I’ve always loved to learn about learning. It’s my Kryptonite. (Bacon is my other Kryptonite).
In high school and college I avidly studied speedreading, teaching and learning processes, mindmapping, heuristics, mneumonics and memorization, and I did some tutoring on these subjects. (Nerd alert: I also designed my own notebooks with the best of what I learned, which included space for mindmaps, questions to be researched later, etc.). It’s not learning for the sake of increasing knowledge that I’m drawn to. Rather, I’m fascinated with how we can find information, retain it, and recall it, and (most importantly) make it useful… and how we can do that more effectively. From those years of study, I still have a sort of “thinking playbook” that I use everyday to help me learn and strategize in my business.
So it’s no surprise that I was magnetically drawn to this TED talk about learning by Tim Ferriss. I’m not a big Tim Ferriss fan but I do particularly like his learning methodology, which makes a lot of sense and can be applied across multiple disciplines. Check it out for yourself, here. And I’ve given some notes below on Tim’s key thoughts with the DiSSS acronym he uses throughout his talk.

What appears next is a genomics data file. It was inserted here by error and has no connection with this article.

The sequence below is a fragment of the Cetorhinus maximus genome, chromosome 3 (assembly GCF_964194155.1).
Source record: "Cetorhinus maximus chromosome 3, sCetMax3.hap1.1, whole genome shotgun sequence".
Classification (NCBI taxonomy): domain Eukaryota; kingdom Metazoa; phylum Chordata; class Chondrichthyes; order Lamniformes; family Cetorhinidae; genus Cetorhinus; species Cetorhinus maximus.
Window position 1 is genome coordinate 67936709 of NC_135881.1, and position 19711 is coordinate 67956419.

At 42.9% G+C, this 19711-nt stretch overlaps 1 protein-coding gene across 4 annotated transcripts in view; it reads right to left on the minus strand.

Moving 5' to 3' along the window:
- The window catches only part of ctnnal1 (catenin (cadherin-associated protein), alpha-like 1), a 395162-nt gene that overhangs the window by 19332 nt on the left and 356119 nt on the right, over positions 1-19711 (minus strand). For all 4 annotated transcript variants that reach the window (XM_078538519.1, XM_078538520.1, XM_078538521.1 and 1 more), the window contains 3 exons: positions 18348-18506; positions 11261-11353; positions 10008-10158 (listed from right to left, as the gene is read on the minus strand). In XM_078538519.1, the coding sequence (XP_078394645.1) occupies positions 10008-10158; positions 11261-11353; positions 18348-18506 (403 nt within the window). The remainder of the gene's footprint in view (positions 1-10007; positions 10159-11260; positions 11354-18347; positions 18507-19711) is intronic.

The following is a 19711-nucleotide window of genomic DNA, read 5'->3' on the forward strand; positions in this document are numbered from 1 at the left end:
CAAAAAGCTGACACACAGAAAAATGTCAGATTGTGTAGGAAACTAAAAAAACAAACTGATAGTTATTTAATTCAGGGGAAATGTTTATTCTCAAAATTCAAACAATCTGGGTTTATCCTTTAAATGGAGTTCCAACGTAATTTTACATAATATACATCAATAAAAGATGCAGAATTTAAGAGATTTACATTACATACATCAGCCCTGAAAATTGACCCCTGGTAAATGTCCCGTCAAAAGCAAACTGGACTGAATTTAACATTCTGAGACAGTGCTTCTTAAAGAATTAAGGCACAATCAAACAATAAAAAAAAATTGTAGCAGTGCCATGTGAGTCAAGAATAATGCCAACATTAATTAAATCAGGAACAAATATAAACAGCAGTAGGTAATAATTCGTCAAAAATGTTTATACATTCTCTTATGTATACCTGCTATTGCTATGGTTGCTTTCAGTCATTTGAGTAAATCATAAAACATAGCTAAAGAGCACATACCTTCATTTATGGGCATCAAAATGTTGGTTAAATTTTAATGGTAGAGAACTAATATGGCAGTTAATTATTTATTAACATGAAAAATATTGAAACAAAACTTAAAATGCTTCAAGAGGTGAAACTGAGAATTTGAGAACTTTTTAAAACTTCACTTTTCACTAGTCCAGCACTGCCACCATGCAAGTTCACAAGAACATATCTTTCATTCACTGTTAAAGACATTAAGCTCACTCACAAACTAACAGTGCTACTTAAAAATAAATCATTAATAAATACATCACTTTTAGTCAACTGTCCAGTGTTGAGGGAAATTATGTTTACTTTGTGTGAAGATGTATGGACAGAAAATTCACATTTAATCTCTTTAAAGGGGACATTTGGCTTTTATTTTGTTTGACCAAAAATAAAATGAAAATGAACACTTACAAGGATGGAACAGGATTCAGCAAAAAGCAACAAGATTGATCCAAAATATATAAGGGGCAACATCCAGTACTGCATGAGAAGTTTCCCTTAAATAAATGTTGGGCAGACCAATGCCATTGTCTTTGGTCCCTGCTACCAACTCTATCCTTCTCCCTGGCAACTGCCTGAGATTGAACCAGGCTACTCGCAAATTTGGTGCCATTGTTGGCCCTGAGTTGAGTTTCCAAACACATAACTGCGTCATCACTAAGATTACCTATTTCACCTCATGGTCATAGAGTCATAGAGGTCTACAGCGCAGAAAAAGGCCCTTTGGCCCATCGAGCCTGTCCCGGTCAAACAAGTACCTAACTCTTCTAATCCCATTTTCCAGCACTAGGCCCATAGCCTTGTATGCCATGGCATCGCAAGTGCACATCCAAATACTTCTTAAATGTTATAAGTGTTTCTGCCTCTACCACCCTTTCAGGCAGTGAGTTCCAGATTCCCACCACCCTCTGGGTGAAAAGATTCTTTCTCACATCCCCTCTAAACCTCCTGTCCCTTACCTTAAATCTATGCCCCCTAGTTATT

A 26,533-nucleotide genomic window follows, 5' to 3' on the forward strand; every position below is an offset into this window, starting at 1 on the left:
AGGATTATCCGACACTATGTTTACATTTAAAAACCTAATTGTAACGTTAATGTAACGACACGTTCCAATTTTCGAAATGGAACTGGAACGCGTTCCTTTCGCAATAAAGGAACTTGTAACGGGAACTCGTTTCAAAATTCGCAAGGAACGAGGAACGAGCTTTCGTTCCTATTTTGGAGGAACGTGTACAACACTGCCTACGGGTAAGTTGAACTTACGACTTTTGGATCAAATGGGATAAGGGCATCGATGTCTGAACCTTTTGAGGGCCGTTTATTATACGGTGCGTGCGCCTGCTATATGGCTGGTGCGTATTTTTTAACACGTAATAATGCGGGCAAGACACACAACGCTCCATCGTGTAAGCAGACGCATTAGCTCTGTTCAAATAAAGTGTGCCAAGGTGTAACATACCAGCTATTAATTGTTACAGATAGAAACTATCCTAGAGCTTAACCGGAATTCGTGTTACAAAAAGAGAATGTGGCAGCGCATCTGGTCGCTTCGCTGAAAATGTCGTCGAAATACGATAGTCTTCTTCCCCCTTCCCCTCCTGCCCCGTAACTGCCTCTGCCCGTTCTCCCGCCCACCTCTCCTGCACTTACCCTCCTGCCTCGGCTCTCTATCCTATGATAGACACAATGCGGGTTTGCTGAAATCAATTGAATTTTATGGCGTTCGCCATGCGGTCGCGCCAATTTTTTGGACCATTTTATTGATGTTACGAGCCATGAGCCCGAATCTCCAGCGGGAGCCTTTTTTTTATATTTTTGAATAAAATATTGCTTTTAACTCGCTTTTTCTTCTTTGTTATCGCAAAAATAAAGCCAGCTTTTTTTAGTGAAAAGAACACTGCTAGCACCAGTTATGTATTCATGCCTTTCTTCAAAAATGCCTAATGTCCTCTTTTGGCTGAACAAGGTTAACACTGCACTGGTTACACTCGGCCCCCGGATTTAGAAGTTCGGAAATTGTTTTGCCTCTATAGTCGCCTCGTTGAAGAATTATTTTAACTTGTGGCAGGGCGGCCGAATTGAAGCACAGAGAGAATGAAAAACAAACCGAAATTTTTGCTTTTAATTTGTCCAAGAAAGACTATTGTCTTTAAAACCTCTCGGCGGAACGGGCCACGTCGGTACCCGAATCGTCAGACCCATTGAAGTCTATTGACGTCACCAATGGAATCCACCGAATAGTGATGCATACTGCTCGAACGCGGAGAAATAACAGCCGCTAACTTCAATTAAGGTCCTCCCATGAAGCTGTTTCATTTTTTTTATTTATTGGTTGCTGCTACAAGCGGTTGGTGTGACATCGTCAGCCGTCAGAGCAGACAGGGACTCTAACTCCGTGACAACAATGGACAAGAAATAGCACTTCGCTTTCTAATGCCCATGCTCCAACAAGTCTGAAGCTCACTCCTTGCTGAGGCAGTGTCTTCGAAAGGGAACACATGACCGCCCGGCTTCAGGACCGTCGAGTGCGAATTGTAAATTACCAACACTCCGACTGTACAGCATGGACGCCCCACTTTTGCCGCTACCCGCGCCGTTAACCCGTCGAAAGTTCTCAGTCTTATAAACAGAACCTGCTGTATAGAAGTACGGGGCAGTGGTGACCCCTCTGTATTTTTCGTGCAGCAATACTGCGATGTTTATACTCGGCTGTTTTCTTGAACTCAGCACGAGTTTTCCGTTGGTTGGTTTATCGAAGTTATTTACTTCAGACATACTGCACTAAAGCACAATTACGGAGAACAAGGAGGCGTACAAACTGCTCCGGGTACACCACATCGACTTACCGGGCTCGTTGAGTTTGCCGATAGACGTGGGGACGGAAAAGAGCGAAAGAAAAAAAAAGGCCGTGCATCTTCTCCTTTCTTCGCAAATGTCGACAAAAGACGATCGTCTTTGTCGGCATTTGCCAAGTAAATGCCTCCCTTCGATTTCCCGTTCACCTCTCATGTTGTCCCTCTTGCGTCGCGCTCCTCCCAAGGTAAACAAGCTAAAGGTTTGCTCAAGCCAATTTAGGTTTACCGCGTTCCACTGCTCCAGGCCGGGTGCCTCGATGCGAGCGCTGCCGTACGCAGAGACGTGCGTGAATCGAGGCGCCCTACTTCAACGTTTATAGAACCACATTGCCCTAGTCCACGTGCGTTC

VIDEO NOTES on “DiSSS”
- Take a large topic and break it down
- Identify why you might fail before you even start. Ask: “What are the reasons I have quit in the past?” What are the reasons that other people have failed?” << Avoid those problems for the first 5 sessions. Once you practice for the first 5 "sessions" (even if those sessions are short) you can turn it into a habit.
- Apply the 80/20 principle. Try to find the 20% of the techniques that produce 80% of results.
- What if I did things in the opposite order?
- What if I omitted what people tell me are best practices?
- Do “no stakes” practice that won’t hurt or cost.
- Build incentives and disincentives into what you do.
Keep things simple and try to remove things rather than add things.
What do you want to learn to do better? Can you use Tim Ferriss’ learning hack to help you learn that skill more effectively?